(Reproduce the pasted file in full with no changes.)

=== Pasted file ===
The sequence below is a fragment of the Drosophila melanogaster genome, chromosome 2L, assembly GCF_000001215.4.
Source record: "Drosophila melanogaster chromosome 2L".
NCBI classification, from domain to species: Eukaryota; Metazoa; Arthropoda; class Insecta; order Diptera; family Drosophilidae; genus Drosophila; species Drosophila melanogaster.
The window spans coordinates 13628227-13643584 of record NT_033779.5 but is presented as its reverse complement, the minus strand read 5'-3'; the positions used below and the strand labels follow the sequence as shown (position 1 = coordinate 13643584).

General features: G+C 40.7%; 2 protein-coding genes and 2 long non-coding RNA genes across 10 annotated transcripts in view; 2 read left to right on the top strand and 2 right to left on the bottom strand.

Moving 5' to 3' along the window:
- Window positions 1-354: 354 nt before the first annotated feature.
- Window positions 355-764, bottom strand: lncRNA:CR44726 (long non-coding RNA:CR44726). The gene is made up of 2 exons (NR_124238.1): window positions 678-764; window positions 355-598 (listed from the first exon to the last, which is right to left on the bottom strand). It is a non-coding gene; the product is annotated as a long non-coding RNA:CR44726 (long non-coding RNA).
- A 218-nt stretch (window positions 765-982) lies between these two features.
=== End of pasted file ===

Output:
The sequence below is a fragment of the Drosophila melanogaster genome, chromosome 2L, assembly GCF_000001215.4.
Source record: "Drosophila melanogaster chromosome 2L".
NCBI classification, from domain to species: Eukaryota; Metazoa; Arthropoda; class Insecta; order Diptera; family Drosophilidae; genus Drosophila; species Drosophila melanogaster.
The window spans coordinates 13628227-13643584 of record NT_033779.5 but is presented as its reverse complement, the minus strand read 5'-3'; the positions used below and the strand labels follow the sequence as shown (position 1 = coordinate 13643584).

General features: G+C 40.7%; 2 protein-coding genes and 2 long non-coding RNA genes across 10 annotated transcripts in view; 2 read left to right on the top strand and 2 right to left on the bottom strand.

Moving 5' to 3' along the window:
- Window positions 1-354: 354 nt before the first annotated feature.
- Window positions 355-764, bottom strand: lncRNA:CR44726 (long non-coding RNA:CR44726). The gene is made up of 2 exons (NR_124238.1): window positions 678-764; window positions 355-598 (listed from the first exon to the last, which is right to left on the bottom strand). It is a non-coding gene; the product is annotated as a long non-coding RNA:CR44726 (long non-coding RNA).
- A 218-nt stretch (window positions 765-982) lies between these two features.